[ SHORT REVIEWS | DETAILED REVIEWS
(58:45, Musea Records)
TRACK LIST: 1. All Yours 7.13 2. Foe 9.02 3. Nowhere 4.59 4. Dissolve Unseen 4.54 5. Beat Me Up 9.28 6. Everything 6.57 7. It’s Still Today 17.32 LINEUP: Jos Commandeur – guitar; backing vocals Hans Baaij – vocals; synthesizers Michiel Van Horssen – drums Cyril Wijte – bass With: Robin Versteegh – guitar
Prolusion. Hailing from the town of Alkmaar in The Netherlands, BALLOON – who define their music as creating “a link between Pink Floyd and Rammstein” – are basically a quartet, augmented by guitarist Robin Versteegh (who does not take part in the compositional process). Additional musicians join the band for live performances. “Motivation” was originally self-released in 2007; then, in the summer of 2008, Balloon was signed by Musea, which re-released the album and made it available to a wider audience.
Analysis. As stated in the prolusion, Balloon’s main intent seems that of bridging the gap between the psychedelia-tinged progressive rock of the Seventies and harder-edged, more modern forms of music such as heavy metal. To be perfectly honest, while the psychedelic element comes across quite clearly throughout “Motivation”, any influences derived from the likes of Rammstein are definitely thin on the ground. One single influence, however, looms big over the album – that of Porcupine Tree, one of a restricted group of modern acts that have left a more or less strong mark on many up-and-coming outfits. The Porcupine Tree vibe becomes immediately evident right from the opening track of the album, All Yours – the alternation of harsh riffing and more laid-back, atmospheric parts, the keyboard washes, the very regular, almost mechanical drum pattern, even the style of Hans Baij’s vocals. This is a track that would not feel out of place on “In Absentia” or “Deadwing”. It is not by any means wrong to pay homage to one’s idols and sources of inspiration, as long as it is limited to one or two songs per album. Unfortunately, this cannot be said to be the case with Balloon, as each and every one of the seven tracks on this album brings the popular English band to mind, in some way or the other. While the spacey, majestic synths at the beginning of Foe are a throwback to Porcupine Tree’s psychedelic years, the way the song develops is clearly suggestive of their later, more metal-oriented output, with its sudden, heavy guitar slashes and occasional use of treated vocals. On the other hand, Nowhere is more in the vein of PT’s slower, balladic offerings, with echoes of indie/alternative pop bands such as The Verve or even REM; while the guitar-dominated Beat Me Up starts in a similar vein, with an almost mainstream, mellow-sounding section, then turns heavier and spacier, culminating with a lengthy, deep-toned solo. The album’s intended pi?ce de resistance, the 17-minute-plus It’s Still Today, is strategically placed at the end – but, instead of being its crowning glory, ends up sounding rather anticlimactic. For starters, it is too long, with an interminable, guitar-led coda that conveys the overall feel of an extended jam grown at random out of a subdued, somewhat boring first section. There are indeed some interesting moments on this track (like a delicate marimba solo without any other instruments), but on the whole it feels patchy and unstructured. This is one of the main problems on the album, in spite of the obvious enthusiasm and skill of the band members: too much of it sounds tentative, as if Balloon had run out of ideas during the compositional process, and needed something to fill the CD anyway. This rather harsh criticism notwithstanding, I have to say “Motivation” is not by any means an unpleasant listen – if you can get past its being so heavily derivative. Obviously, as with almost every debut album, a measure of rawness should be expected, as it is part and parcel of the process of maturation of any band or artist. While the individual members of Balloon have enough chops to sustain them in the future (though the rather monotonous drumming, one of the weakest points of the album, should be improved upon), they definitely have to find some clearer direction for their music, instead of leaning too heavily on influences from better-known acts.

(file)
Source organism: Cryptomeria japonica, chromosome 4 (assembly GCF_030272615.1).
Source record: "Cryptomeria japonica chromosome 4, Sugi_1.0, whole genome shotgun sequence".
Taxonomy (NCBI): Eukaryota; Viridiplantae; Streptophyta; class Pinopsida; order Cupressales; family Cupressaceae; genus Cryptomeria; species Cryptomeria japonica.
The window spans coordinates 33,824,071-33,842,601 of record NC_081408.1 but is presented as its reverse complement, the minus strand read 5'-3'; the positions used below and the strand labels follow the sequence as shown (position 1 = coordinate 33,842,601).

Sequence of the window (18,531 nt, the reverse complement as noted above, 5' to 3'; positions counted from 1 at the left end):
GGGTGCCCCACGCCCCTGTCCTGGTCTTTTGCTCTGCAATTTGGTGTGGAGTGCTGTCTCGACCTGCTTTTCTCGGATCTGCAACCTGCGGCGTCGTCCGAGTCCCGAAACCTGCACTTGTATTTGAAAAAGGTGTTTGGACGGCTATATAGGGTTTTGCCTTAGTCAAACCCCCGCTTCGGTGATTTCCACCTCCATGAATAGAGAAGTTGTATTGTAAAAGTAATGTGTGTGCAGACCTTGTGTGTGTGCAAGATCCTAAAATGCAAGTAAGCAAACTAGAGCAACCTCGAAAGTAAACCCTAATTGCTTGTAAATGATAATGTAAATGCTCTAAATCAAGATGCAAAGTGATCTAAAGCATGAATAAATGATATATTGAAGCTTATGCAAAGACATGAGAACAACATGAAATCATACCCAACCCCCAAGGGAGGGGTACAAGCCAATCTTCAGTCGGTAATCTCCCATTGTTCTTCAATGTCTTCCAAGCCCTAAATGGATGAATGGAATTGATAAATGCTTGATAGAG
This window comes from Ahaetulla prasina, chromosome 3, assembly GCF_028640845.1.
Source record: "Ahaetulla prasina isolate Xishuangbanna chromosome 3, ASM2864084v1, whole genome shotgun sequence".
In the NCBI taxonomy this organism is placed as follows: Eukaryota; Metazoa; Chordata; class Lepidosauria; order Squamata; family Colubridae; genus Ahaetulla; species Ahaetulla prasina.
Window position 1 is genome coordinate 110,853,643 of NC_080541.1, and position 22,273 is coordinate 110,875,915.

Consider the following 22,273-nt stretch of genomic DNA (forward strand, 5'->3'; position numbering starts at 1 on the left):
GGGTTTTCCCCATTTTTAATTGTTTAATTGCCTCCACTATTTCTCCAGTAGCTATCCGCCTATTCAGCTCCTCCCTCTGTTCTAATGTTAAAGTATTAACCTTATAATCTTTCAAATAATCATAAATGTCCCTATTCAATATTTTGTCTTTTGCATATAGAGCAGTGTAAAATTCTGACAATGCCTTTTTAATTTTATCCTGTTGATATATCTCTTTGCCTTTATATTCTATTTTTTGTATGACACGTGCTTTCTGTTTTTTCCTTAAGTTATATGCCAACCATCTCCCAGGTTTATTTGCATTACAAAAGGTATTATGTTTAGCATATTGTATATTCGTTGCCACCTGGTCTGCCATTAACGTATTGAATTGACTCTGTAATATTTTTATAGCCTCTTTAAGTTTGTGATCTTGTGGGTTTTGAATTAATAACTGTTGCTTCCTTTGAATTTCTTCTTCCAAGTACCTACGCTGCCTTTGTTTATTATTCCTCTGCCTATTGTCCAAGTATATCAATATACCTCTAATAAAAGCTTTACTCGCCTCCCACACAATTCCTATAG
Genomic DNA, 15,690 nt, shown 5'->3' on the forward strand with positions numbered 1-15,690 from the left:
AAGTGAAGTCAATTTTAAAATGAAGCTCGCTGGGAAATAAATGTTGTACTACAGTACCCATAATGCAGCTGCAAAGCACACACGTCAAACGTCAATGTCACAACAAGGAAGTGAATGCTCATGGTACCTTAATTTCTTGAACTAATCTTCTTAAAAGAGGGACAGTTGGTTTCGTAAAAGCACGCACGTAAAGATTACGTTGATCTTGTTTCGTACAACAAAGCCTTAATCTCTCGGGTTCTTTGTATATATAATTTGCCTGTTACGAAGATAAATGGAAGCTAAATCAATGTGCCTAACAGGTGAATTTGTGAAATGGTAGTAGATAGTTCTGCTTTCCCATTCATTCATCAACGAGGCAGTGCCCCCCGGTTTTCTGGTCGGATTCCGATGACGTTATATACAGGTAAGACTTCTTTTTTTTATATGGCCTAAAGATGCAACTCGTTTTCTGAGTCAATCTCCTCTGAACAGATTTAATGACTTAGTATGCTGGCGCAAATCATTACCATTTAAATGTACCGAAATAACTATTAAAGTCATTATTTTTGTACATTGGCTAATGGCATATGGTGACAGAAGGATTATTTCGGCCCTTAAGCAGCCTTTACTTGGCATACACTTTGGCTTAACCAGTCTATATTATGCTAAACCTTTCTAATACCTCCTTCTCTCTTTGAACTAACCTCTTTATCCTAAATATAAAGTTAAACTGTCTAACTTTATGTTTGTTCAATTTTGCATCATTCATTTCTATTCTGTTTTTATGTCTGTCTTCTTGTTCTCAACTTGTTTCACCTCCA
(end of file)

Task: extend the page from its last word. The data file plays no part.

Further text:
Conclusion. Seen the undeniable similarities, “Motivation” should appeal to fans of Porcupine Tree and their particular brand of spacey, heavy prog. Those in search of some more original contribution to the vast (though mostly underground) progressive rock scene of today should probably look elsewhere. It is to be hoped that the undeniably talented Balloon will soon find their own individual voice, instead of trying to sound too much like someone else.
[ SHORT REVIEWS | DETAILED REVIEWS - LIST | BANDLISTS ]